And so this is where you’re kind of defining more of a kind of a domain concept and entity, right? So I think about say an application hosting. Alright. I have an application. I want to deploy it on some infrastructure. I will define the things that I need for my application. So, you know, I need to, you know, I might need a virtual machine. I’m going to tell you what kind of operating system, you know, maybe I’m running a Linux server on Windows right? How much memory do I need? Maybe some some details on the traffic. Like how, you know, where are requests going to come into, and then so you’re defining that at the high level and then underneath are the components which dynamically create the infrastructure accordingly, right? So this is obviously where the, you know, tools like Pulumi come in, that let you kind of write that intermediate layer.

So I think the kind of, the way that the usage of this, this kind of model is where you have application developers who need infrastructure and they may not have the expertise in their teams because, you know, if you have like a whole bunch of application teams, not every team is going to have very deep infrastructure knowledge embedded into it and be as kind of not their focus, right? I mean developers tend to like platforms like Heroku or so on, where they can write their code and push it in and they don’t need to really get bogged down into what’s going on and configuring, you know, the infrastructure at a low-level. So it’s a convenience for them to be able to focus on what they need to focus on. And so I think this kind of model will appeal to those types of users.

Then I think underneath that, you’re going to have those infrastructure libraries, components, frameworks, what have you, built by, by specialists. And from what I’ve seen, the teams that end up doing this type of work, tend to be kind of a mix of a bit of infrastructure domain expertise. So going back to that previous model, we had infrastructure experts defining, you know, environments. Now, you’ve got infrastructure experts probably working within these teams who are helping, you know, in how to pull together those different infrastructure elements. So they’re looking at the code that this team has, that these teams have, are you know working out. What kind of infrastructure elements to assemble and how to assemble it. So they know how to do that very well and these things probably also have, the tend to have software development knowledge within them.

So people who are really comfortable with with programming languages, and the tools, and how to test and all that. So these teams tend to blend these expertise. You have some individuals who are strong in both, you have some who come from maybe one side of the other and as they work together, they tend to kind of learn from each other, and build up their knowledge. But this kind of combined kind of thing. And so a note on this, right, so I think one of the pitfalls we’ve seen, one of the kind of sources of terrible, horrific infrastructure code that we’ve seen, is trying to use declarative tools to write modules, right? And so, this is where you say, okay, we we created some different application servers. They tend to have some common code.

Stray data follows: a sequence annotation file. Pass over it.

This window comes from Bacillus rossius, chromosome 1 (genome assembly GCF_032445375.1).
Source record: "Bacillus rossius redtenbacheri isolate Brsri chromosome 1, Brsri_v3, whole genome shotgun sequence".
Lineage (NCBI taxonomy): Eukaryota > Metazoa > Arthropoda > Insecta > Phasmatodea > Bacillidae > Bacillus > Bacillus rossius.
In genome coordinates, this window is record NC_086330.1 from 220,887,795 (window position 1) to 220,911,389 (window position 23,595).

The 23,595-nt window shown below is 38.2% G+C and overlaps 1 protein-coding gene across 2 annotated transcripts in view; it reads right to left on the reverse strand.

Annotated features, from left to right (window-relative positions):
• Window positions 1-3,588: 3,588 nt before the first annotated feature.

We’ll pull those out into like a Terraform module or a cloud kind of, you know, template that we can reuse across other projects. And that model is very limited, right, cause you’re running those modules and again a non, in a declarative language, rather than an imperative language. And so if those modules are just reusing code, if it really is a static thing of like, okay, here’s a bit of code that creates a service that’s pretty much the same every time, that works out alright, because it’s a declarative thing essentially inside that module. But when you start trying to make that dynamic and say well, let’s create the networking depending on different things. Is it traffic coming from public versus internal maybe, maybe we have some different policies. We need to dynamically generate, you know security roles or what have you.

It’s when you’re having to dynamically generate those things to handle different use cases that the declarative code just really, it doesn’t handle it well, and when you see modules declarative modules that try to do this thing, to try to create it’s an abstraction layer for other people to define infrastructure, it just doesn’t work, right? It’s just, it’s just a poor way of doing in it. And so that’s I think another one of the big cases, I mentioned mixing concerns is the reason why, you know, code gets really nasty, infrastructure code gets nasty, and people want to go and use a real language. I think this is one of the other big cases where people are trying to do something more dynamic and create libraries and frameworks and abstraction layers, there is a real push to, you know, you really do need a real language for that, and an imperative language, and ideally a general-purpose language with a good ecosystem of support, right? So, I think this is kind of one of the the strengths here.